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Metabolism Reset


#1

Stop me if this is a dumb question....

The basic information: 23 yo, 5'9" 144 lbs.(for a limited time only)

I'm just finishing up a long string of 60 - 70 hour work weeks. Needless to say my "diet" hasn't really existed for the past two months. Whatever I could eat, whenever I could eat it. I figure it's safe to speculate that everything (metabolism, insulin sensitivity, ect) are just out of wack. After Saturday, it's back to just full time work so that I can focus on getting back to where I need to be so that I can get back to it. I'm going to enter a PLing meet at some point this year and I would really like to be able to hang with the guys in the 160 lbs level.

What I was wondering was, and I think I saw something about this somewhere, how is the best way to "reset" everything (metabolism, ect) so that I can make the quickest recovery? Or is it just as simple as Start eating the right thing and the body with fix itself just as quick.


#2

Generally a rest is used in the context of after serious dieting.

If you've just been eating "whatever" you probably haven't been wasting away, probably. There's nothing to really reset.

What, precisely, makes you feel like anything about you is out of whack?


#3

What started this whole thought process in the first place was my weight. I've been 148 lbs for as long as I can remember. When I weighted myself two days ago (morning time, shortly after I got up, as always) I was 144. I'm skinny to begin with and didn't have 4 pounds to loose. I've always been able to see at least some of my obliques and the separation between, what I'm assuming is, my lower abdominal and leg muscles. I've lost some of that and gotten softer looking.

I tried to look at it from a "What's different internally" angle. I figured since these kind of changes are happening now, Something is obviously different with the way my body is using what I put into it. I wasn't sure if it was just the fact that I have been eating less and the wrong food at the wrong time (macaroni before bed many times).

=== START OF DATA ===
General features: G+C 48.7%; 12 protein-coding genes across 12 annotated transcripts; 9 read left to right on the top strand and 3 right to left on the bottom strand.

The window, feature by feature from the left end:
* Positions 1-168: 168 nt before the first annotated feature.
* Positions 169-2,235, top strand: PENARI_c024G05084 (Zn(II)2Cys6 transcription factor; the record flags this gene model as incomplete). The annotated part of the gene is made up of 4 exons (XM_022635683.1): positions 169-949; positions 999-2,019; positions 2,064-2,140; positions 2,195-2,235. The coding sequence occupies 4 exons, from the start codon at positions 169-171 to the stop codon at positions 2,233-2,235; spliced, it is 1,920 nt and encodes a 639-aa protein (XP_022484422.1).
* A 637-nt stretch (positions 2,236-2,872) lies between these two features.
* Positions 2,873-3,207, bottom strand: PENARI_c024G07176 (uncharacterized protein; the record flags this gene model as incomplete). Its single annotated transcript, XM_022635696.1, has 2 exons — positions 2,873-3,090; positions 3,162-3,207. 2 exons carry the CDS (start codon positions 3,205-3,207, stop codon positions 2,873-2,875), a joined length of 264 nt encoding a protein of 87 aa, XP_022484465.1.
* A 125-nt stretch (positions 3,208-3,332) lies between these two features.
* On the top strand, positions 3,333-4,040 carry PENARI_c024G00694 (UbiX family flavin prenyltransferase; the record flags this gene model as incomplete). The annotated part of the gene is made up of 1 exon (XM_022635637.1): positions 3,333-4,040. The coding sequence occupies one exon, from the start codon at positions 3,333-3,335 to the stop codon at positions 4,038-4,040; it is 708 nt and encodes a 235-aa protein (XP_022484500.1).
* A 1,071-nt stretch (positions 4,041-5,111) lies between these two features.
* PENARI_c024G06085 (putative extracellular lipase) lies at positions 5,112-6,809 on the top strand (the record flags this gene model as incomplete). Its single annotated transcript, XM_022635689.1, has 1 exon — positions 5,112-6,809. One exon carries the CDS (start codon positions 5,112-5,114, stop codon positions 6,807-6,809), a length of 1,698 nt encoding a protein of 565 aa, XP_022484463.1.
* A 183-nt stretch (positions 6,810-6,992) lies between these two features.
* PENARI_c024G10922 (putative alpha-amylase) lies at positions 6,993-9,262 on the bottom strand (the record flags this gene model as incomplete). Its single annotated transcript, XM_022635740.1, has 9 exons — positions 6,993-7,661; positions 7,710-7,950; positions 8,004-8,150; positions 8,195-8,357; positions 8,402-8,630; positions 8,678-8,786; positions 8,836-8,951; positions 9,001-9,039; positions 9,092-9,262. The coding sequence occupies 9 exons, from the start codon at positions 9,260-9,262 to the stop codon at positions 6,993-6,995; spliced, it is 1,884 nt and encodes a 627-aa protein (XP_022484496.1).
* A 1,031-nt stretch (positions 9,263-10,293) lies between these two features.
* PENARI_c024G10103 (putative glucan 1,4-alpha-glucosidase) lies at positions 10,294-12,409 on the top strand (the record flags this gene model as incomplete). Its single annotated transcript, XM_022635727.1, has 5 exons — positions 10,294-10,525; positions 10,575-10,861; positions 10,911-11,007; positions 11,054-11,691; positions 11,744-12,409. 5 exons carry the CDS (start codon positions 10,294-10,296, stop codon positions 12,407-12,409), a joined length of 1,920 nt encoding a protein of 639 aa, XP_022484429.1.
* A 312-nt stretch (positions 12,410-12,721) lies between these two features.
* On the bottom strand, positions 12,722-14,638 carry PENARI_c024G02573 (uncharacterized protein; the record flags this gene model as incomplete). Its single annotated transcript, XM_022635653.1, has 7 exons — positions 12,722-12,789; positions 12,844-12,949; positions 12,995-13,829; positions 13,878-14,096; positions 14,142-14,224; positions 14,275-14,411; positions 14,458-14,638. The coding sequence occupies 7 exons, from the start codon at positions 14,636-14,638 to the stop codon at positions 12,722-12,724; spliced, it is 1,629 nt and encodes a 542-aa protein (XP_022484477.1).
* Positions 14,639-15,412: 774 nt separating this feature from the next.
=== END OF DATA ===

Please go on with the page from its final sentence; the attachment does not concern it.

#4

a 4lb fluctuation really doesn't mean shit. It's average to fluctuate + or - 5 lbs just from water weight. Sounds like you need to pack on some muscle, though. I would strongly suggest stocking up on whole food, i.e. chicken, tuna, Tilapia, turkey (for protein), Oatmeal, greek yogurt, sweet potatoes, banana's, other fruit (carbs), almonds, olive oil, walnuts (fats). Toss some whole milk in there too. Go for at least 1g protein per pound of body weight, and you'll be on the right track.

I don't think there is anything wrong with your metabolism, you just haven't been giving your body the right nutrients. I would feel like shit too if I ate "whatever" and worked 60-70 hours a week =p.


#5

One of the great things about working that much is the paychecks that roll in from it. I've been filling my freezer with ground beef, chicken, and whatever fish looks good. Now that the crazyness of working two jobs is over, I'm going to go back to what I was doing and shoot for about 1.5g protein per pound and I actually love the gallon of milk a day thing. I love milk and have no problem drinking.

Now that I think about it, I think that I just got nervous because, before I knew better, I was on like 5 different newsletters of fitness gurus and that's where I got all my information from. I remember reading about "cleanse diets" and how eating poorly can crash your metabolism. Basically I need to just start thinking less, eating more, and moving weight.

Thanks for the answers though guys. Appreciate it.


#6

Has the extra work been particularly stressful?


#7

Not mentally stressful. More so physically. I went from being on my feet about 23 hours a week, most shifts were 5-7 hours, to being on my feet 60-70 hour weeks, usually working consecutive 13 hour days with a total of about an hour, sometimes two, of sitting down. By the end of the second week, my legs felt like I just tried to figure out my 1RM for squat and deadlift on the same day. It really sucked. But then they figured something out and don't hurt at all anymore. Defiantly tighter but barley ever sore. I'm actually really curious to see how they are going to respond to the shift back and with 3x the calories. My guess is that they are either going to do really well, or I might have a lot of stretching/warmup work to do because they are tighter.


#8

Yeah bro, if you're skinny and got skinnier, don't reset anything, just eat. And I think working on stretching/mobility for your legs sounds like a really good idea.


#9

I started the Stronglifts 5x5 today and I can feel how tight they are. My left leg was actually tight enough to mess with my bench press. I could lay back with my legs out straight but as soon as I tried to set my feet and arch my back, the side of my left leg just tensed right up to the point of having to stand back up it hurt so much. I think I'm gonna try and walk then stretch a few times each week.